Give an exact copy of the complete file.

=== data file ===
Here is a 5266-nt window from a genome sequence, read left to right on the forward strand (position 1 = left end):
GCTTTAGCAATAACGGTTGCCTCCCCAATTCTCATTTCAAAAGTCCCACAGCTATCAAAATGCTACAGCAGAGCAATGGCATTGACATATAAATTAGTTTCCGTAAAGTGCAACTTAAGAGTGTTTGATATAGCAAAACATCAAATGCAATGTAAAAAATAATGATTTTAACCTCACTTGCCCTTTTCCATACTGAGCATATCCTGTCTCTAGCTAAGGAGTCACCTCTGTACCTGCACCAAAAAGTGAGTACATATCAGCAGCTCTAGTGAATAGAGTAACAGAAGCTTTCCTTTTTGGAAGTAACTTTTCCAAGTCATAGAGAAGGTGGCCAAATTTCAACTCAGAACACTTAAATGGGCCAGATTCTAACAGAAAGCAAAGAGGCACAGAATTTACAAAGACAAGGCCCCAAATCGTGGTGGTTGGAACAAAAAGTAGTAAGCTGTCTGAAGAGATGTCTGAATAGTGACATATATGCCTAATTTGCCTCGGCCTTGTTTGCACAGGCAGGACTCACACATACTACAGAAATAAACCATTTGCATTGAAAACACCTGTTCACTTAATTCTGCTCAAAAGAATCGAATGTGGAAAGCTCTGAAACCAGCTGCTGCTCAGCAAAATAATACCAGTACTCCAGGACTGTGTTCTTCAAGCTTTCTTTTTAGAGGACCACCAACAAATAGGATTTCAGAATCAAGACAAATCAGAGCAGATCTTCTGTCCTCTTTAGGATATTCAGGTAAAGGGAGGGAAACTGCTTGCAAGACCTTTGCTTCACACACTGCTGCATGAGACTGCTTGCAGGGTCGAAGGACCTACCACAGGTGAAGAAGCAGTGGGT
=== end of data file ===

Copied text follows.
Here is a 5266-nt window from a genome sequence, read left to right on the forward strand (position 1 = left end):
GCTTTAGCAATAACGGTTGCCTCCCCAATTCTCATTTCAAAAGTCCCACAGCTATCAAAATGCTACAGCAGAGCAATGGCATTGACATATAAATTAGTTTCCGTAAAGTGCAACTTAAGAGTGTTTGATATAGCAAAACATCAAATGCAATGTAAAAAATAATGATTTTAACCTCACTTGCCCTTTTCCATACTGAGCATATCCTGTCTCTAGCTAAGGAGTCACCTCTGTACCTGCACCAAAAAGTGAGTACATATCAGCAGCTCTAGTGAATAGAGTAACAGAAGCTTTCCTTTTTGGAAGTAACTTTTCCAAGTCATAGAGAAGGTGGCCAAATTTCAACTCAGAACACTTAAATGGGCCAGATTCTAACAGAAAGCAAAGAGGCACAGAATTTACAAAGACAAGGCCCCAAATCGTGGTGGTTGGAACAAAAAGTAGTAAGCTGTCTGAAGAGATGTCTGAATAGTGACATATATGCCTAATTTGCCTCGGCCTTGTTTGCACAGGCAGGACTCACACATACTACAGAAATAAACCATTTGCATTGAAAACACCTGTTCACTTAATTCTGCTCAAAAGAATCGAATGTGGAAAGCTCTGAAACCAGCTGCTGCTCAGCAAAATAATACCAGTACTCCAGGACTGTGTTCTTCAAGCTTTCTTTTTAGAGGACCACCAACAAATAGGATTTCAGAATCAAGACAAATCAGAGCAGATCTTCTGTCCTCTTTAGGATATTCAGGTAAAGGGAGGGAAACTGCTTGCAAGACCTTTGCTTCACACACTGCTGCATGAGACTGCTTGCAGGGTCGAAGGACCTACCACAGGTGAAGAAGCAGTGGGT